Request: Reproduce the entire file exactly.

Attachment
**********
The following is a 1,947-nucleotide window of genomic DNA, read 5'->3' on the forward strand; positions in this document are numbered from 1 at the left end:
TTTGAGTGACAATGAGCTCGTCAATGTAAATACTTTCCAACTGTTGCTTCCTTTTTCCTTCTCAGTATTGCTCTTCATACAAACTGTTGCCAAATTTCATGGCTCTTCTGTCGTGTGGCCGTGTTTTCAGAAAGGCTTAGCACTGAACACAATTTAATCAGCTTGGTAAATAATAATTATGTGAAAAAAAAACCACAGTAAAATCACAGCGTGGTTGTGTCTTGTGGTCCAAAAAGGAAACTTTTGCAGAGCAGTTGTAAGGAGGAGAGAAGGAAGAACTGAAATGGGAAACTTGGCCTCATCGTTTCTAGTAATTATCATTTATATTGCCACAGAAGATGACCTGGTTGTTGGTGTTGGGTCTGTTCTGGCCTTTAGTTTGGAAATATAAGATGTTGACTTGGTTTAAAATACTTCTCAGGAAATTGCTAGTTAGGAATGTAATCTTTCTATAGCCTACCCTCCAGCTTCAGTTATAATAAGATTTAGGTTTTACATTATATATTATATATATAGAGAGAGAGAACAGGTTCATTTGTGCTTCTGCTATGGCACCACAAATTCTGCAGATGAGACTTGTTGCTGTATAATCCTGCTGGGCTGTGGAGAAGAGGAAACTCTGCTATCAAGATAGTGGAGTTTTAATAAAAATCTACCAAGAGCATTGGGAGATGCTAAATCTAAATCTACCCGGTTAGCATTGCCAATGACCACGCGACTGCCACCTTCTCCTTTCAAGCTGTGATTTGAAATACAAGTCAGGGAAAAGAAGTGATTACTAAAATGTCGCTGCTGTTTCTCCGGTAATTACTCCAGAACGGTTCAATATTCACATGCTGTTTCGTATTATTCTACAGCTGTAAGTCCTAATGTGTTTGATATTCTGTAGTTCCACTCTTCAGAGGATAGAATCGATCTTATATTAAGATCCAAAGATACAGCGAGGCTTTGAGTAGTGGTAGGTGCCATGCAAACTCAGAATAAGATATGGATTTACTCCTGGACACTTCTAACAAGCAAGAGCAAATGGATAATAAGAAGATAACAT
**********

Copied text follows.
The following is a 1,947-nucleotide window of genomic DNA, read 5'->3' on the forward strand; positions in this document are numbered from 1 at the left end:
TTTGAGTGACAATGAGCTCGTCAATGTAAATACTTTCCAACTGTTGCTTCCTTTTTCCTTCTCAGTATTGCTCTTCATACAAACTGTTGCCAAATTTCATGGCTCTTCTGTCGTGTGGCCGTGTTTTCAGAAAGGCTTAGCACTGAACACAATTTAATCAGCTTGGTAAATAATAATTATGTGAAAAAAAAACCACAGTAAAATCACAGCGTGGTTGTGTCTTGTGGTCCAAAAAGGAAACTTTTGCAGAGCAGTTGTAAGGAGGAGAGAAGGAAGAACTGAAATGGGAAACTTGGCCTCATCGTTTCTAGTAATTATCATTTATATTGCCACAGAAGATGACCTGGTTGTTGGTGTTGGGTCTGTTCTGGCCTTTAGTTTGGAAATATAAGATGTTGACTTGGTTTAAAATACTTCTCAGGAAATTGCTAGTTAGGAATGTAATCTTTCTATAGCCTACCCTCCAGCTTCAGTTATAATAAGATTTAGGTTTTACATTATATATTATATATATAGAGAGAGAGAACAGGTTCATTTGTGCTTCTGCTATGGCACCACAAATTCTGCAGATGAGACTTGTTGCTGTATAATCCTGCTGGGCTGTGGAGAAGAGGAAACTCTGCTATCAAGATAGTGGAGTTTTAATAAAAATCTACCAAGAGCATTGGGAGATGCTAAATCTAAATCTACCCGGTTAGCATTGCCAATGACCACGCGACTGCCACCTTCTCCTTTCAAGCTGTGATTTGAAATACAAGTCAGGGAAAAGAAGTGATTACTAAAATGTCGCTGCTGTTTCTCCGGTAATTACTCCAGAACGGTTCAATATTCACATGCTGTTTCGTATTATTCTACAGCTGTAAGTCCTAATGTGTTTGATATTCTGTAGTTCCACTCTTCAGAGGATAGAATCGATCTTATATTAAGATCCAAAGATACAGCGAGGCTTTGAGTAGTGGTAGGTGCCATGCAAACTCAGAATAAGATATGGATTTACTCCTGGACACTTCTAACAAGCAAGAGCAAATGGATAATAAGAAGATAACAT